Nors’s characters are also quite twisted and strange. They aren’t the sort of people you might bump into the street or maybe they are but concealing their quirks as they go along life. A relationship between a father and son is tested and beyond emotions at that. A woman in an abusive relationship reflects on how she got there and takes responsibility without passing blame or trying to. A daughter and a mother’s tender and almost brutal relationship as the daughter is witness to the mother probably going insane. A man on the other hand is obsessed with female killers. A woman who suddenly finds herself in the possession of a giant tornado. You get the drift of these stories, don’t you?

I cannot categorize them under magical or magic realism as they say (though it might seem like that for most part). The only reason I am not categorizing them that way is there is more to them – the underlined human emotion and its complexity. All of Nors’s characters are lonely – wanting some companionship to get through life. At the same time, these stories do not end the way you would want them to. Most of them are open-ended and it is to the reader to decide the fate of these characters.

The translation by Martin Aitken is superb in the sense that you do realize of course you are reading a translated collection of stories and yet you do not. All nuances are there. All vignettes seem intact and the prose flows like it should. Also, since August is the Women in Translation month, I was so happy that this was the first book read as a part of that theme/project.

Last Stories by William Trevor

Last Stories Title: Last Stories
Author: William Trevor
Publisher: Viking, Penguin UK
ISBN: 978-0241337769
Genre: Short Stories, Literary Fiction
Pages: 224
Source: Publisher
Rating: 5 Stars

Of all that I have read of William Trevor’s work, one thing is certain: There is a sense of magic to his prose. His sentences take you by the hand, lead you on (you give in quite readily as well) and for sure you will never be disappointed. As a reader, you will be at a loss, because you loved every story and that hasn’t happened in a while with a short-story collection. You then realize that you after all read Trevor and make a promise to reread the collection and you do. Nothing sweeter than to honour this kind of a promise.

I am obviously referring to Trevor’s last collection of stories, posthumously published and aptly titled “Last Stories” (though I think to some extent that was very lazy). “Last Stories” is a collection of stories that is mysterious, enigmatic, sparse and yet spot on – the pace of the prose is languid and easy and somehow has the potential to draw you right into it.

Now to the stories. Trevor wrote of common men and women – those who are lost and are struggling to come to terms with life. I think after Alice Munro, Trevor is hands down my second favourite short-story writer. Every story that I have read by him has left a mark on my mind, heart and life.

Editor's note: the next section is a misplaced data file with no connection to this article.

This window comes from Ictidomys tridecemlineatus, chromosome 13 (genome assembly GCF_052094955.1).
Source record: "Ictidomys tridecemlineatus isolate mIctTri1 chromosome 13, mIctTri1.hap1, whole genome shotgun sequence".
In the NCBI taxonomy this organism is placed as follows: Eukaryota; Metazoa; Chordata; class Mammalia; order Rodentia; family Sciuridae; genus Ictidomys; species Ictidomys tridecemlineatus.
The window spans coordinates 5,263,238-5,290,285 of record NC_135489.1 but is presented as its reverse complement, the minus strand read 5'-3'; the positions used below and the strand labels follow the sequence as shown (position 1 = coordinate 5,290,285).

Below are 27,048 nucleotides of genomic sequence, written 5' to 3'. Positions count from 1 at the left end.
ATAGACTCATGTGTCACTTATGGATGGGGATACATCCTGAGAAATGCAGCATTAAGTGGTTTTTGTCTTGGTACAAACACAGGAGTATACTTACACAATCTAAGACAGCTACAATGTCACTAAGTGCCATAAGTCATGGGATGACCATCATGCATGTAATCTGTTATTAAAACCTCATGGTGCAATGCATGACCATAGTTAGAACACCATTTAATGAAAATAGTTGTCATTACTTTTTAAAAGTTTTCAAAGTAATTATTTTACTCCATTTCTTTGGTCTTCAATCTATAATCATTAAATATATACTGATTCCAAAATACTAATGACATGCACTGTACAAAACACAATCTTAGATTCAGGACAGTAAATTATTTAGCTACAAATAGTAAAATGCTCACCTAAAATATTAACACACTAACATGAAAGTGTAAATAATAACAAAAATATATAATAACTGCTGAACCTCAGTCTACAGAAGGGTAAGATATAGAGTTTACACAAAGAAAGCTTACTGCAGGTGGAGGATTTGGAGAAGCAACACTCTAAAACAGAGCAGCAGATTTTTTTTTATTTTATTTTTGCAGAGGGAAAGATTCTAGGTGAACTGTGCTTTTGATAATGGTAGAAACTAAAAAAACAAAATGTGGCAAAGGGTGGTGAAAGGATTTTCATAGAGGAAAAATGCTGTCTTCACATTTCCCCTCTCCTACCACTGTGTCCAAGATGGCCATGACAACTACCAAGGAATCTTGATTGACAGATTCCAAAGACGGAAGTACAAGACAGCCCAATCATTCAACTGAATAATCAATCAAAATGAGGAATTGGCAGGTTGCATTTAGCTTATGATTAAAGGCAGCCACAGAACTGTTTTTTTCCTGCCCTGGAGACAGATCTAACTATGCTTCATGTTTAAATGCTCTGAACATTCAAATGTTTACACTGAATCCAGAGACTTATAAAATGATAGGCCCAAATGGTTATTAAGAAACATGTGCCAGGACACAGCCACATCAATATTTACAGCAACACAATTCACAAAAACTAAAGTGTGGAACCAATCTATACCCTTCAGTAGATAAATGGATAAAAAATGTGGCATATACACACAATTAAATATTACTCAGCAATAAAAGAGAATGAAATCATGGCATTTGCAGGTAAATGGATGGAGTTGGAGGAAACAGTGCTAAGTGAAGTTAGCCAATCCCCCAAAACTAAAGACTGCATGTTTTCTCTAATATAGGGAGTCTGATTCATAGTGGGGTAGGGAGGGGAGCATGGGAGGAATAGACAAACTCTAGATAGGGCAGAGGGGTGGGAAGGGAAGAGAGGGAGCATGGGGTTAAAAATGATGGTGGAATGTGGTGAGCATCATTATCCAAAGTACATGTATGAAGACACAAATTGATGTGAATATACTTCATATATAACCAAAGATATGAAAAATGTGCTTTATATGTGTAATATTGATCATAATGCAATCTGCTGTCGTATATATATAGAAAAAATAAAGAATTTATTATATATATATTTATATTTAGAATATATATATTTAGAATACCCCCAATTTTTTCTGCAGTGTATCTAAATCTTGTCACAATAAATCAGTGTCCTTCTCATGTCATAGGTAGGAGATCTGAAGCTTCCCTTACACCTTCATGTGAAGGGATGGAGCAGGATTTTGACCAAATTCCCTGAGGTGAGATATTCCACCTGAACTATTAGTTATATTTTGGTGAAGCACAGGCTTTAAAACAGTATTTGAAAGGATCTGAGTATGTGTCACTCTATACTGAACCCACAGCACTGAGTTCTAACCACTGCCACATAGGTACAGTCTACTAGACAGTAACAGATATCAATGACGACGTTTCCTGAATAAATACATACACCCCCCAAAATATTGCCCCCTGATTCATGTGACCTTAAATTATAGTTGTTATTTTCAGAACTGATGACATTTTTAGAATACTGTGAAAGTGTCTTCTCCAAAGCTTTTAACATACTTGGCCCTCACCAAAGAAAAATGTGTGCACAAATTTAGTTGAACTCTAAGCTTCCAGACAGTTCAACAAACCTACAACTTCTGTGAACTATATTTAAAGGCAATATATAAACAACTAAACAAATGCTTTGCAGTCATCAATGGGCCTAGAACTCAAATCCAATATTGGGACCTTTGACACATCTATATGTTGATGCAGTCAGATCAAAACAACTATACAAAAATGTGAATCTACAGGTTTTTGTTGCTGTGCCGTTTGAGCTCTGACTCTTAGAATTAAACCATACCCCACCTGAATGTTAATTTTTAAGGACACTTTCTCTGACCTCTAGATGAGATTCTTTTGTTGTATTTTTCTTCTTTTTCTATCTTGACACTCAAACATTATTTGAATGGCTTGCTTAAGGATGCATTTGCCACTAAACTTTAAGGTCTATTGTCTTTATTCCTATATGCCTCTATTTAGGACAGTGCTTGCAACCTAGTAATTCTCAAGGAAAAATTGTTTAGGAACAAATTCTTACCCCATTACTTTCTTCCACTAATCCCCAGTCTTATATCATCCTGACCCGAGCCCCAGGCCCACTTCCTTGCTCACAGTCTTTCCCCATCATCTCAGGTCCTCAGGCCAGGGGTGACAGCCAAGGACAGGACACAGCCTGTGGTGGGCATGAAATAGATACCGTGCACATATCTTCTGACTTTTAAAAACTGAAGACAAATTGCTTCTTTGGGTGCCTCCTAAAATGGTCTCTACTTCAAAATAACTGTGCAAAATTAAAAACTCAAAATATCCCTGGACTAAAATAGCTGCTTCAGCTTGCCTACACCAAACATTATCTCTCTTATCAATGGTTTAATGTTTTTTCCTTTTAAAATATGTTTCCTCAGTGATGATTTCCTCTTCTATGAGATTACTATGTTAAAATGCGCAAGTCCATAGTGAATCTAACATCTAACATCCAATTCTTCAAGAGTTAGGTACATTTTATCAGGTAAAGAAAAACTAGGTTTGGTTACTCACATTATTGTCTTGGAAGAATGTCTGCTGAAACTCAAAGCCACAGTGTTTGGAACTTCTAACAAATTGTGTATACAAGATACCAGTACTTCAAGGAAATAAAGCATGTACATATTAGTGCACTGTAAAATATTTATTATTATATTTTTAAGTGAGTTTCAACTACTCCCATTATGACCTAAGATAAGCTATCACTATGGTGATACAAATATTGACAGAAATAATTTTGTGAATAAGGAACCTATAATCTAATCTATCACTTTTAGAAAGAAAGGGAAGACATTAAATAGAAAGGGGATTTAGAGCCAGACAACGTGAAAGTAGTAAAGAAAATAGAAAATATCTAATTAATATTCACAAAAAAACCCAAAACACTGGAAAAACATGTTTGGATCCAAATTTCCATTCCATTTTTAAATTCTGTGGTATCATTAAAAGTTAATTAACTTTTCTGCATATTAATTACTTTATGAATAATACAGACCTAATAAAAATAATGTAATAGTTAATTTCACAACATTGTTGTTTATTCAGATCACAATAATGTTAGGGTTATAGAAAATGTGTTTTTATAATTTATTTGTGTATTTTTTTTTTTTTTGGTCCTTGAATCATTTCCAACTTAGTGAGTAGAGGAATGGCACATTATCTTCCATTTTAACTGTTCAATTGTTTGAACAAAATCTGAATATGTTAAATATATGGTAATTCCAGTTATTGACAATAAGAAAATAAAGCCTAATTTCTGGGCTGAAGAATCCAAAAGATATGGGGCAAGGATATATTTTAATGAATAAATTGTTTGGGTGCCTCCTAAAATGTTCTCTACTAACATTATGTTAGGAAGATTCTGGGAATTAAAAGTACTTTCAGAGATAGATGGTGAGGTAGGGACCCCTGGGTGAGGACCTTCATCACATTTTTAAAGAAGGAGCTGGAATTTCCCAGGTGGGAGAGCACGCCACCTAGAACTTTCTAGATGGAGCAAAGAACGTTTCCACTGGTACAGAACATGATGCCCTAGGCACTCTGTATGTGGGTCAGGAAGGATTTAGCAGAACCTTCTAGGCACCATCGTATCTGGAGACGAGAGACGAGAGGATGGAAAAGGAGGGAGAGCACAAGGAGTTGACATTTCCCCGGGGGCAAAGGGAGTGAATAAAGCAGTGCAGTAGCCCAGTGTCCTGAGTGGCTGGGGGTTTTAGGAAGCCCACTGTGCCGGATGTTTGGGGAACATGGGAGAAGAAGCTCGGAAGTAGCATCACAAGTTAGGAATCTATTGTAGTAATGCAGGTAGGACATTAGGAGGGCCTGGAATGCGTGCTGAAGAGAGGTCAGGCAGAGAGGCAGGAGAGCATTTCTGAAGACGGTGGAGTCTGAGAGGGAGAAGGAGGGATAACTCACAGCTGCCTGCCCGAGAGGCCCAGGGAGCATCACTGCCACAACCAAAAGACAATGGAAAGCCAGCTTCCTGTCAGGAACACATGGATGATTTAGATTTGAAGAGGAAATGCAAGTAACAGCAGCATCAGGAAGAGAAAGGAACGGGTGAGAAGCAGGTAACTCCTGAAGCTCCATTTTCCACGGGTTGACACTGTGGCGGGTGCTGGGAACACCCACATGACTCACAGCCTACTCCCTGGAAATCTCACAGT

All through the book what tugged at my heart is loneliness and longing that is consistent in almost every story. “Mrs Crasthorpe” is about a middle-aged widow who is only seeking companionship, only to be rebuffed later on in the story by a widower. It definitely broke my heart and that too with luscious prose at its center. And then there is “The Piano Teacher’s Pupil” which is perhaps the most cheerful story of the collection. Miss Nightingale is the protagonist of this story who has known a bit about disappointment in her life, who in her fifties is almost reminiscing about her sixteen-year-old affair with a married man. Like I said, loneliness and longing are at the heart of every story in this collection and Trevor doesn’t let you forget that.

In “At the Caffe Daria” a wife whose husband left her for her best friend, renews her relationship with friend, after the husband’s death. And then there is “The Unknown Girl” featuring Emily, a housecleaner who commits suicide after speaking of love to the son of the house. William Trevor knows the harshness of the real world and yet somehow his characters never let go of some hope, in whatever way and manner, even in death so to say.

His stories spell disaster, confusion and loss of innocence (if there was any) for his characters. They grow-up but perhaps a little later. Or they also grow-up a little sooner than expected. Life is unfair and unkind to them and yet they are survivors all along. “Last Stories” will remind you of his genius and make you wonder why he had to leave us so soon. A beauty of a book.

 

Dictionary Stories: Short Fictions and Other Findings by Jez Burrows

Dictionary Stories - Short Fictions and Other Findings by Jez Burrows Title: Dictionary Stories: Short Fictions and Other Findings
Author: Jez Burrows
Publisher: HarperPerennial, Harper Collins
ISBN: 9780062652614
Genre: Short Stories, Literary Fiction
Pages: 210
Source: Personal Copy
Rating: 2 Stars

You know the feeling when you want to enjoy a book, when you think you will love it as you pick it up, only to be massively disappointed? Sigh. That rarely happens to me but when it does, it sure does break my heart. “Dictionary Stories: Short Fictions and Other Findings” by Jez Burrows is written in the manner of “The Lover’s Dictionary” by David Levithan, except that it isn’t quite like that book and can never be.

I read it cover to cover and not a single story either struck a chord or has managed to stay with me. The book is for sure innovative and creative even, but it seems excessive, in the way that I would not pick up another book in this format for a long time to come. And it isn’t that I didn’t search for any kind of emotion in the book. Just that I couldn’t see any or thought the author was trying too hard.

All I can say is that the book did not do anything for me – not even from A to Z. Every section was well-planned, the right words were chosen, and the stories were also matched quite well. Like I said before, they just didn’t strike a chord with me. I liked the format (as I did with The Lover’s Dictionary) and hence the rating.